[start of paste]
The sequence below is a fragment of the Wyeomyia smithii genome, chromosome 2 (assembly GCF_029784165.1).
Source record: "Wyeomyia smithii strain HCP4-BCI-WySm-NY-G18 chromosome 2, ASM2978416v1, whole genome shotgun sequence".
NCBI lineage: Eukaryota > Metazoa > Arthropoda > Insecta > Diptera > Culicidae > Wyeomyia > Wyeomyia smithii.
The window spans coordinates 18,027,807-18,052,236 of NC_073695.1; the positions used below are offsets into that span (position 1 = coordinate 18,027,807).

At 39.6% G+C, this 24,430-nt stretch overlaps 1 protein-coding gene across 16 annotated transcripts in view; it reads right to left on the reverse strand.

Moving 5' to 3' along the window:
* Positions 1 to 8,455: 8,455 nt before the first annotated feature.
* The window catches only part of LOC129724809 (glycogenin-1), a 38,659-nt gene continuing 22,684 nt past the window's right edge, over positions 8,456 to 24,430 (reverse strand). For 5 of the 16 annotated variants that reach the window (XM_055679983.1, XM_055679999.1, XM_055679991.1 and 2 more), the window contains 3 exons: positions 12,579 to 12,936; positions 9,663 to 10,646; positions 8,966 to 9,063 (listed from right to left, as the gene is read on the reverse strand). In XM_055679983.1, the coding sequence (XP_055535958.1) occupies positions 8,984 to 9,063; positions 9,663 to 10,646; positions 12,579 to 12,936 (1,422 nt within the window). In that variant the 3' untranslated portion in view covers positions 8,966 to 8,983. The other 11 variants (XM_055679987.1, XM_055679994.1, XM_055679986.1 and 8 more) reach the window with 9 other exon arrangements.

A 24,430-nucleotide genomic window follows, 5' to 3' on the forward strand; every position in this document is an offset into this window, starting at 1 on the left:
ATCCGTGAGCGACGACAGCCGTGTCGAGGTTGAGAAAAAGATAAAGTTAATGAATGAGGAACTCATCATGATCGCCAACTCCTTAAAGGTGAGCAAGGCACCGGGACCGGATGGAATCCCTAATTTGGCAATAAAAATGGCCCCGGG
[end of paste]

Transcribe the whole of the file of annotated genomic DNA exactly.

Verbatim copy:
The sequence below is a fragment of the Wyeomyia smithii genome, chromosome 2 (assembly GCF_029784165.1).
Source record: "Wyeomyia smithii strain HCP4-BCI-WySm-NY-G18 chromosome 2, ASM2978416v1, whole genome shotgun sequence".
NCBI lineage: Eukaryota > Metazoa > Arthropoda > Insecta > Diptera > Culicidae > Wyeomyia > Wyeomyia smithii.
The window spans coordinates 18,027,807-18,052,236 of NC_073695.1; the positions used below are offsets into that span (position 1 = coordinate 18,027,807).

At 39.6% G+C, this 24,430-nt stretch overlaps 1 protein-coding gene across 16 annotated transcripts in view; it reads right to left on the reverse strand.

Moving 5' to 3' along the window:
* Positions 1 to 8,455: 8,455 nt before the first annotated feature.
* The window catches only part of LOC129724809 (glycogenin-1), a 38,659-nt gene continuing 22,684 nt past the window's right edge, over positions 8,456 to 24,430 (reverse strand). For 5 of the 16 annotated variants that reach the window (XM_055679983.1, XM_055679999.1, XM_055679991.1 and 2 more), the window contains 3 exons: positions 12,579 to 12,936; positions 9,663 to 10,646; positions 8,966 to 9,063 (listed from right to left, as the gene is read on the reverse strand). In XM_055679983.1, the coding sequence (XP_055535958.1) occupies positions 8,984 to 9,063; positions 9,663 to 10,646; positions 12,579 to 12,936 (1,422 nt within the window). In that variant the 3' untranslated portion in view covers positions 8,966 to 8,983. The other 11 variants (XM_055679987.1, XM_055679994.1, XM_055679986.1 and 8 more) reach the window with 9 other exon arrangements.

A 24,430-nucleotide genomic window follows, 5' to 3' on the forward strand; every position in this document is an offset into this window, starting at 1 on the left:
ATCCGTGAGCGACGACAGCCGTGTCGAGGTTGAGAAAAAGATAAAGTTAATGAATGAGGAACTCATCATGATCGCCAACTCCTTAAAGGTGAGCAAGGCACCGGGACCGGATGGAATCCCTAATTTGGCAATAAAAATGGCCCCGGG